Thursday, August 29, 2013

Gonna kick it root down

Trees aren't known for road trips. They seem to dig spreading roots. That's their tree-ness. But don't let trees' stationary nature fool you. They kick it root down. The Beastie Boys and Octavio Paz get it.

tree that is firmly rooted and that dances,
turning course of a river that goes curving,
advances and retreats, goes roundabout,
arriving forever: - Octavio Paz, "Sun Stone"

Firmly rooted AND dances. That's how I see trees. A friend recently wrote about her nomadic nature, how she mostly loves it, relocating from place to place, living on the go, but sometimes gets overwhelmed by it. A few weeks ago my wife, who is from a small town outside Pittsburgh, asked me if I felt like I'd accomplished/would accomplish less because we live in the place where I grew up.

No. Quite the opposite. I feel strengthened living on the Eastern Shore of Maryland. I think it's because I kick it root down. I don't know if I'm fully comparing myself to a tree, but there is something to the power of place, for me this place, that is comforting, energizing and inspiring. When I go for a run, either solo or with friends, I see things I've never seen, even running the same route, I pass or meet people I've never met, and there are places to see and things to do I haven't skimmed the surface of in 41 years. Some of our closest friends are people that have moved here, people who felt something about this place, people I'd have never known if I didn't live here.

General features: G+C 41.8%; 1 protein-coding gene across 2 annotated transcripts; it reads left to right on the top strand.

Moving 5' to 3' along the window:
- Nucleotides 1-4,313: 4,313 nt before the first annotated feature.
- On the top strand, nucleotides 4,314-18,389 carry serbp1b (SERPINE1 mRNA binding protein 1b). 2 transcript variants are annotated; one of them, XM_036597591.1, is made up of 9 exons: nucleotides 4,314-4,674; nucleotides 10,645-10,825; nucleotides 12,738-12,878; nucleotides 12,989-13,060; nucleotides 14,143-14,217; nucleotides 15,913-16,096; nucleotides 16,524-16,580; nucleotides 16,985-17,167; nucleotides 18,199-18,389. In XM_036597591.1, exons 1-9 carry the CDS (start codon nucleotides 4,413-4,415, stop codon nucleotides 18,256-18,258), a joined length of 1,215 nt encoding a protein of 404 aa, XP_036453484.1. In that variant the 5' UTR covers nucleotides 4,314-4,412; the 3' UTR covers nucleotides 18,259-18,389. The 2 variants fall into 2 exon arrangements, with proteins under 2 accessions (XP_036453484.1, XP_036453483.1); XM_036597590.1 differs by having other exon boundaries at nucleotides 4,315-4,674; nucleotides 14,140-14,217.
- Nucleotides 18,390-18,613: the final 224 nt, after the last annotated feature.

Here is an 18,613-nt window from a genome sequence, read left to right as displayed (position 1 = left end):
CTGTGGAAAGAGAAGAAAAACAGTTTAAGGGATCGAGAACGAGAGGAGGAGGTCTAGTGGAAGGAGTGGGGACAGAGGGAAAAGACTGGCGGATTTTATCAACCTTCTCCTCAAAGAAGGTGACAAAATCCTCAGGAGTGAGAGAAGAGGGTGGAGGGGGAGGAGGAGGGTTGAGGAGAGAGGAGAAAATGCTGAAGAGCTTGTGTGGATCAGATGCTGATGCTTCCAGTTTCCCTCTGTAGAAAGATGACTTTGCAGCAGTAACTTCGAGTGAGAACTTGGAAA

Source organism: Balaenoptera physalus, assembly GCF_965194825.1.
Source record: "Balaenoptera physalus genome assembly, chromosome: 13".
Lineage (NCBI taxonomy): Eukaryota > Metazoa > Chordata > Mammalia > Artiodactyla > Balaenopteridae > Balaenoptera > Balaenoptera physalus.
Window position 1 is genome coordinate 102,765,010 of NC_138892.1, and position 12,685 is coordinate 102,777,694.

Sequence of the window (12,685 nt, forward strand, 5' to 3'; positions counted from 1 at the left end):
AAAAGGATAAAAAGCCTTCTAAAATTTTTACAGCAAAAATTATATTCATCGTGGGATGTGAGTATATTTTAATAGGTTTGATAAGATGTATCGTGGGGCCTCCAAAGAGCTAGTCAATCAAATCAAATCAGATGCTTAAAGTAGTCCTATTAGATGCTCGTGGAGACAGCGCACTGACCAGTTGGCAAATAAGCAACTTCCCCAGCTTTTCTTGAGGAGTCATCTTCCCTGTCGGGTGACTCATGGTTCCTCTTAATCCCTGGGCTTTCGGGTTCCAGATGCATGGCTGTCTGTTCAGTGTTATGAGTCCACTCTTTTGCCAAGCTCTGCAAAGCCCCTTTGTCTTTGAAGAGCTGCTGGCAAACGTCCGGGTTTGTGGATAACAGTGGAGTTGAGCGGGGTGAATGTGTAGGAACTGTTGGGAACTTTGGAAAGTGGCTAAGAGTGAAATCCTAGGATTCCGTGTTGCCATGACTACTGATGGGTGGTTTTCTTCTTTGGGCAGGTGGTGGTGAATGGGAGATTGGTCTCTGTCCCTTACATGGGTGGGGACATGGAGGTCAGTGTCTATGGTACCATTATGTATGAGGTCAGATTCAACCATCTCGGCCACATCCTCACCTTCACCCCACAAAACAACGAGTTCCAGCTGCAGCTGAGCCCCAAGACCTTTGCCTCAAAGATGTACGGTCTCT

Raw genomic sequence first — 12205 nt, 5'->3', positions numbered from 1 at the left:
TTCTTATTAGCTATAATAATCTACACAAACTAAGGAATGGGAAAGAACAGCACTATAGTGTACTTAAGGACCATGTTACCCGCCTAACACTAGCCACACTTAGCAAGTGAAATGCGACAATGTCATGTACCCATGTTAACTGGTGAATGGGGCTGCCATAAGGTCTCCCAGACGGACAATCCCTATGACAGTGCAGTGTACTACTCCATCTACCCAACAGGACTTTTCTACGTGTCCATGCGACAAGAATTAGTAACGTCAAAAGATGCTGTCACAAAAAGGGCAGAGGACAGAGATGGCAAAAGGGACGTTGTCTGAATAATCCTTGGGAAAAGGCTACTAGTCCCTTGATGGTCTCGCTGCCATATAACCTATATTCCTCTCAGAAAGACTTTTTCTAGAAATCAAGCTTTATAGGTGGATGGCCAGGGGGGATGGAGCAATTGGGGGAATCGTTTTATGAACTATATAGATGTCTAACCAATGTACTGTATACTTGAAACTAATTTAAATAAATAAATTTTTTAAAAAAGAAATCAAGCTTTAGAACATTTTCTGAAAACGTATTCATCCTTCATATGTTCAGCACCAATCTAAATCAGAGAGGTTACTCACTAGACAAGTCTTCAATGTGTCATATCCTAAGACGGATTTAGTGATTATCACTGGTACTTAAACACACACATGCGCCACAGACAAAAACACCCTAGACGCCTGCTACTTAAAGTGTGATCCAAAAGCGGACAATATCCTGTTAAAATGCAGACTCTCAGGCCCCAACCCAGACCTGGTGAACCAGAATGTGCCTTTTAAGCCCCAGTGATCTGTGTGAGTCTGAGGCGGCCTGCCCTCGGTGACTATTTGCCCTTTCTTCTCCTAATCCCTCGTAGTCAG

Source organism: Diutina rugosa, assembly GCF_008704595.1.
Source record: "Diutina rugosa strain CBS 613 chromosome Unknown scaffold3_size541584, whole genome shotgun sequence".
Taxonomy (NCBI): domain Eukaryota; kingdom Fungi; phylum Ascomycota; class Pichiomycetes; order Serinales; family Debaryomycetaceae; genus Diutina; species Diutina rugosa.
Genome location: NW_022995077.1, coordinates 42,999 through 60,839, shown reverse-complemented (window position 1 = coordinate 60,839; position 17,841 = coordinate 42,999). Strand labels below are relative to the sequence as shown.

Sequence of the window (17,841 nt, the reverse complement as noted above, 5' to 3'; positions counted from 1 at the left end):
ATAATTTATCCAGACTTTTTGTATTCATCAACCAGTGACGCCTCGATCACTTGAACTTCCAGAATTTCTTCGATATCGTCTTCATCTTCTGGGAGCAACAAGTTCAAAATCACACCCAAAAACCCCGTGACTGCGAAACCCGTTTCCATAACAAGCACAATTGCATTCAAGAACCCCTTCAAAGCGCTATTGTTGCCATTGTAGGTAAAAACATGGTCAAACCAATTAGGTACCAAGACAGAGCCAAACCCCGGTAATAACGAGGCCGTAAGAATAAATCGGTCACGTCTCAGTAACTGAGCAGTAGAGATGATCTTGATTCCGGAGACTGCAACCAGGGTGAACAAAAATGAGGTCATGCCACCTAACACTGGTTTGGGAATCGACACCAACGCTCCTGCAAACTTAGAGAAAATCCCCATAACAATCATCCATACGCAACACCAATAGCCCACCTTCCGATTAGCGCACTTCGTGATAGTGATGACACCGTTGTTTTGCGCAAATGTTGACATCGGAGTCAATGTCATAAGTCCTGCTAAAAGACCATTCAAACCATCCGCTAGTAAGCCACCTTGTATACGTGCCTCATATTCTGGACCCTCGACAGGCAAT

Don't get me wrong, I'm a fan of road trips. Maine is incomparable, the White Mountains in New Hampshire are breathtaking, the Florida Keys and the Outer Banks are rejuvenating. I can be up for a good road trip in a key jingle.

But there is something to tree wisdom. There is something to the idea that roots actually help me float in the clouds, by knowing the ground beneath me.

And it's not just the firmly rooted part. It's the "and that dances." I'm not much of a dancer, but let's be metaphorical, shall we? Let's look at dancing as celebrating, as joy, as movement and wonder. It's not in addition to being rooted, it's because of being rooted.

I met my wife here. We were married here. Our kids were born and are growing up here. I've worked and lived and played and explored here. I've dug into the history and geography of the place. My history and the history of this place are the same, intertwined. We like to kick it root down.

(By the way, Paz's notion of rivers, constantly flowing the same course, but ever-changing, constantly renewing, "arriving forever" works the same as the tree metaphor, but I can't think of a catchy song lyric to tie that together :)

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